The Man from Colorado (1948)

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    There are 4 replies in this Thread. The last Post () by lasbugas.

    • The Man from Colorado (1948)

      THE MAN FROM COLORADO

      DIRECTED BY HENRY LEVIN
      COLUMBIA PICTURES CORPORATION

      duke_152.jpg

      INFORMATION FROM IMDb

      Plot Summary
      Two friends return home after their discharge from the army after the Civil War. However, one of them has had deep-rooted psychological damage due to his experiences during the war, and as his behavior becomes more erratic--and violent--his friend desperately tries to find a way to help him.
      Written by frankfob2

      Cast
      Glenn Ford ... Owen Devereaux
      William Holden ... Del Stewart
      Ellen Drew ... Caroline Emmet
      Ray Collins ... Big Ed Carter
      Edgar Buchanan ... Doc Merriam
      Jerome Courtland ... Johnny Howard
      James Millican ... Sgt. Jericho Howard
      Jim Bannon ... Nagel
      William 'Bill' Phillips ... York (as Wm. 'Bill' Phillips)
      Denver Pyle ... Easy Jarrett (uncredited)
      and many more...

      Directed
      Henry Levin

      Writing Credits
      Robert Hardy Andrews ... (screenplay) (as Robert D. Andrews) &
      Ben Maddow ... (screenplay)
      Borden Chase ... (original story)

      Produced
      Jules Schermer

      Music
      George Duning ... (musical score)

      Cinematography
      William E. Snyder

      Trivia
      Rare role for Ford playing the part of the bad guy in a western.

      Opening credits
      The characters and incidents portrayed and the names used herein are fictitious and any similarity to the name character or history of any person is entirely accidental and unintentional.

      Crazy Credits
      Opening credits prologue: Toward the close of the Civil War --- in the year 1865 --- in COLORADO

      JACOB'S GORGE -- where the remnants of a confederate outfit are trapped --

      Opening credits are listed in the pages of a book being turned by a hand.

      Goofs
      Continuity
      At the court scene (00:30:10), William Holden's character makes the same movement twice in consecutive shots whilst getting off the chair.

      Factual errors
      When Johnny Howard pays the bartender with gold dust, the bartender weighs it with scales, but he pours the gold into the scale until it goes all the way down. The correct way to do it is to put the correct scale weight on one side and then pour the gold slowly into the other side until the scales are balanced.

      Filming Locations
      Corriganville, Ray Corrigan Ranch, Simi Valley, California, USA
      Iverson Ranch - 1 Iverson Lane, Chatsworth, Los Angeles, California, USA


      Watch the Movie

      [extendedmedia]https://www.youtube.com/watch?v=12qCLTWLWvU[/extendedmedia]
      Best Wishes
      Keith
      London- England
    • The Man from Colorado is a 1948 American western-psychological drama film directed by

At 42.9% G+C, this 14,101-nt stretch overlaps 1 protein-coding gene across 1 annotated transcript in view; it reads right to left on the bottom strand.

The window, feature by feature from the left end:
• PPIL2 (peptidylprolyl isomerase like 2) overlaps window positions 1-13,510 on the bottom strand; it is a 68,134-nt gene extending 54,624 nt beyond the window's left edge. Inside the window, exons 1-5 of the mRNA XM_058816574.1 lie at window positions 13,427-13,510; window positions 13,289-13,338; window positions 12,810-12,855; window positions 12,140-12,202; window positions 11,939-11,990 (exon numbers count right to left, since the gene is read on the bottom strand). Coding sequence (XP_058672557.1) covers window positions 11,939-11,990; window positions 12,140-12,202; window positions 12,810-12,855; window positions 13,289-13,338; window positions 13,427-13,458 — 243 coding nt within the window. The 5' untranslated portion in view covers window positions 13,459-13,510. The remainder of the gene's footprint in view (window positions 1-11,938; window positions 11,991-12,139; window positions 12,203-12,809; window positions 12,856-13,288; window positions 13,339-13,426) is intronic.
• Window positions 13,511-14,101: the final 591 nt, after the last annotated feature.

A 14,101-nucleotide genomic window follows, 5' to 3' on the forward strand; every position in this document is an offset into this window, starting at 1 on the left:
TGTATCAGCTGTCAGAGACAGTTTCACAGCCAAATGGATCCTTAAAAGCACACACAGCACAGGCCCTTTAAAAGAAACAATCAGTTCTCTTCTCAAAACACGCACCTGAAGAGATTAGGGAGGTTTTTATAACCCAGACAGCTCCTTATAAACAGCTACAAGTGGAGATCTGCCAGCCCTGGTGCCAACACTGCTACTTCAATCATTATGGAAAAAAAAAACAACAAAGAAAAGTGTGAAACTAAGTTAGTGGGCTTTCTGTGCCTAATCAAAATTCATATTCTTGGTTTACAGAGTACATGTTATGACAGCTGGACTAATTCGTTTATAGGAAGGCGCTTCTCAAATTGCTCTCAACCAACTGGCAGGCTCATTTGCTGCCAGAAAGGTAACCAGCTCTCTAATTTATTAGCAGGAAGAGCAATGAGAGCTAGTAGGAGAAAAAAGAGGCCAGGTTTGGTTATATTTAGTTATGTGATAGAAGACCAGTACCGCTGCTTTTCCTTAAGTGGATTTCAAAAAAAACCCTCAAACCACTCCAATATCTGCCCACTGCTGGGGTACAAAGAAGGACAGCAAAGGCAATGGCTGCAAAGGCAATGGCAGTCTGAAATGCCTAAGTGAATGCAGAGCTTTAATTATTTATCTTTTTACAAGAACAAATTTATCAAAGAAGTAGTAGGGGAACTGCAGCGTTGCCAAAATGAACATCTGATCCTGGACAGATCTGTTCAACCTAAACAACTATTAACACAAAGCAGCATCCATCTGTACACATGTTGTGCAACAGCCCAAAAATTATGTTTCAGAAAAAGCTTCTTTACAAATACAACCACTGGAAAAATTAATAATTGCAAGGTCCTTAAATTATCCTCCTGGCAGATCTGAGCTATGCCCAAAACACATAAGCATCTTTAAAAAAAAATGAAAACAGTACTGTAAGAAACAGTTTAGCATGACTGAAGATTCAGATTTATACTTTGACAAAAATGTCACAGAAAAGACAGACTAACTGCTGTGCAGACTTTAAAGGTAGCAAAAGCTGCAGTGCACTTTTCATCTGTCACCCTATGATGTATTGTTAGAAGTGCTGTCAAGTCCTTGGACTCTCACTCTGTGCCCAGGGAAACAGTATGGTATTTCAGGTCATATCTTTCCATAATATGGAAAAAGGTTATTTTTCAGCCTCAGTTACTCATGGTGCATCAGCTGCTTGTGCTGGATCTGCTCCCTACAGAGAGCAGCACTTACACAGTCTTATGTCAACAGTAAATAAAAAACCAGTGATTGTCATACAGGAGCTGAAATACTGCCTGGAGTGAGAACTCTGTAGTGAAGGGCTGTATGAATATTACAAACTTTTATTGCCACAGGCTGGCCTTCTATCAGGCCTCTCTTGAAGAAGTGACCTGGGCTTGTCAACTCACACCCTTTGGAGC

Henry Levin and produced by Jules Schermer for Columbia Pictures.
      It stars Glenn Ford as a Union officer who becomes addicted to killing during the American Civil War,
      William Holden as his best friend, and Ellen Drew as their common love interest.
      Robert Andrews and Ben Maddow based the screenplay on a story by Borden Chase.

      the-man-from-colorado-movie-poster-1948-1020208790.jpg

      User Review

      Interesting Technicolor western is a mild exploration of the effect of the ravages of war during peacetime.
      8 December 2013 | by adam-703-808689 (NZ)

      ADAM wrote:

      Although it's a good-looking Technicolor western; this film attempts to explore the effect war has on one man, a colonel, (played by Glenn Ford) and those who fall foul of his obsessive behaviour. Although Ford is a bit one-note in his portrayal of an officer unhinged by power and blood-lust, it's interesting to see him play a nutter, while his friend, William Holden, is (for the most part) a bland good guy. I have a feeling that this western - one of the earliest with a "psychological" theme - wanted to say a lot more about the way people are deranged by the horrors of war, but it was probably constricted by the need to tell a box-office yarn. The direction is stolid; the colour is lavish, and there are some excellent confrontational scenes between Ford and the victims of his mania. Ellen Drew doesn't have much to do as the girl loved by both Ford and Holden. The ending is suitably melodramatic. It's just a shame we aren't able to see a little further into why Ford has turned into a monster; or the circumstances which have led him to his state. There's a bit too much of him twitching and glaring every time someone suggests he might be a bit loopy - we're always on the outside; if we were more on the inside it could have been a touching tragedy.
      Best Wishes
      Keith
      London- England